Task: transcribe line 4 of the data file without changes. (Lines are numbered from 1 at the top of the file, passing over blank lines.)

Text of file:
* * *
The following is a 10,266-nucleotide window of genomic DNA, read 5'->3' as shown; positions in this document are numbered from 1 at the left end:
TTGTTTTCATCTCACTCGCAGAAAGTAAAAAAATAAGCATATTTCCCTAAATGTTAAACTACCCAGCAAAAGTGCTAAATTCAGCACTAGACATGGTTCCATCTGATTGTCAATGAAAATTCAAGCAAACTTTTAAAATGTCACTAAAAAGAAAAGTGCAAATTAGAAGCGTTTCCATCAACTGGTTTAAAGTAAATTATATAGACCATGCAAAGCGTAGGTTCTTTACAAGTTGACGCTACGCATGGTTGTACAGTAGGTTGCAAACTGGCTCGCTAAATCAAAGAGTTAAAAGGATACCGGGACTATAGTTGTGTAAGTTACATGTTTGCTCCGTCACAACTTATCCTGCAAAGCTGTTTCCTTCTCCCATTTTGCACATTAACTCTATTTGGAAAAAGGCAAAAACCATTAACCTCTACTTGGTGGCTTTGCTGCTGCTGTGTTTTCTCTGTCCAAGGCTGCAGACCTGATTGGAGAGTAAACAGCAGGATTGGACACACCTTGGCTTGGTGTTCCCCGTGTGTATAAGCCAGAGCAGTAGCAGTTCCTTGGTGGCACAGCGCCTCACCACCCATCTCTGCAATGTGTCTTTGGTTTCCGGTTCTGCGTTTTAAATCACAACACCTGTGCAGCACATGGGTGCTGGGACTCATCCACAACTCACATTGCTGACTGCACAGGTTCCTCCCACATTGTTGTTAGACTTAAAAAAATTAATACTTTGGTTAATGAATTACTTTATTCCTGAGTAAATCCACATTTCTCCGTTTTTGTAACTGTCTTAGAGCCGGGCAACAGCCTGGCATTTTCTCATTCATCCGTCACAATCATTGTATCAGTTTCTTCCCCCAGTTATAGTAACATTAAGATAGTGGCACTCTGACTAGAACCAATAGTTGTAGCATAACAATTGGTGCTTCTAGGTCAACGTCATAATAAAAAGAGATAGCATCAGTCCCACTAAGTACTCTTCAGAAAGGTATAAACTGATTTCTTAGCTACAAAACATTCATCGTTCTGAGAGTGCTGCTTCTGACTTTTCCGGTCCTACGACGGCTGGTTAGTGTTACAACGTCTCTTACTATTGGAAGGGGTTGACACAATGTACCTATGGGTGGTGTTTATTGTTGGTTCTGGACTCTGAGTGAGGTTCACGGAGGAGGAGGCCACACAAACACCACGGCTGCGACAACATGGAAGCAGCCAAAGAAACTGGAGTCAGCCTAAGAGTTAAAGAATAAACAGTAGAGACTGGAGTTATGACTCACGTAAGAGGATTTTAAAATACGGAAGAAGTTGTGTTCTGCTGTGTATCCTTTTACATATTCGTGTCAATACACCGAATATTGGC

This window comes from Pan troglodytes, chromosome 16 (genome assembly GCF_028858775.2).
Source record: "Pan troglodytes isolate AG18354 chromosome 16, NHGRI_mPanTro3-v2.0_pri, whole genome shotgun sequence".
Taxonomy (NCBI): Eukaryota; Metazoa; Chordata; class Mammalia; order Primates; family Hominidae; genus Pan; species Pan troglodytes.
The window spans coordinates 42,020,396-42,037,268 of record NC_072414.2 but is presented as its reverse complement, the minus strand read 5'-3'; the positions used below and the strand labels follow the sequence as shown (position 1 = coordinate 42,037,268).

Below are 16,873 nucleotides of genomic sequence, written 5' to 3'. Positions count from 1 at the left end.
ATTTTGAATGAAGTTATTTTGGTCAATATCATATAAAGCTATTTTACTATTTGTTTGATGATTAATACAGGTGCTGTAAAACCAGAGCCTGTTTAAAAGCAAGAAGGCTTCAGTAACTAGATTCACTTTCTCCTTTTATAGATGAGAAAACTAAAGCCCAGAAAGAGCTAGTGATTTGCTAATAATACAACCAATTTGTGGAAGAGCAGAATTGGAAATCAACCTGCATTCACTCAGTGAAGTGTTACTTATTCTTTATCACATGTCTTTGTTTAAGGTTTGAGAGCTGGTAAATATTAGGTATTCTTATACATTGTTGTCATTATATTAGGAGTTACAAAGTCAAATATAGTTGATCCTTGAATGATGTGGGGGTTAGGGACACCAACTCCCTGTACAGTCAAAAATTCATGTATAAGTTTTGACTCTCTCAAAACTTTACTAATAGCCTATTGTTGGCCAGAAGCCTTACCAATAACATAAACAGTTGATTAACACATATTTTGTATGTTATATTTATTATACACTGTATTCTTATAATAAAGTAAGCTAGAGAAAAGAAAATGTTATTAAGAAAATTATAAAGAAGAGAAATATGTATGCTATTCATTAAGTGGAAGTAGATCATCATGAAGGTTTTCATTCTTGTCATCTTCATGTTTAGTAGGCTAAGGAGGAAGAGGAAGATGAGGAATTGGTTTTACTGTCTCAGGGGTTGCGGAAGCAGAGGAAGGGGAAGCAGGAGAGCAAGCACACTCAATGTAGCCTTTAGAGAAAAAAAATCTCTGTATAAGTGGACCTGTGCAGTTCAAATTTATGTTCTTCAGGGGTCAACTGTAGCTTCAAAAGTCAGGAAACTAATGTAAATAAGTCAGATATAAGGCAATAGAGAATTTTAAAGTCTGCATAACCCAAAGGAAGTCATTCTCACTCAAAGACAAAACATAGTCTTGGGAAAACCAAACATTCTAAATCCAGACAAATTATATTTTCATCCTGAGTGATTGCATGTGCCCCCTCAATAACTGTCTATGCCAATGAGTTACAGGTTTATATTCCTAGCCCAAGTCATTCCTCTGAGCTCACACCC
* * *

Source record: "Pan troglodytes isolate AG18354 chromosome 16, NHGRI_mPanTro3-v2.0_pri, whole genome shotgun sequence".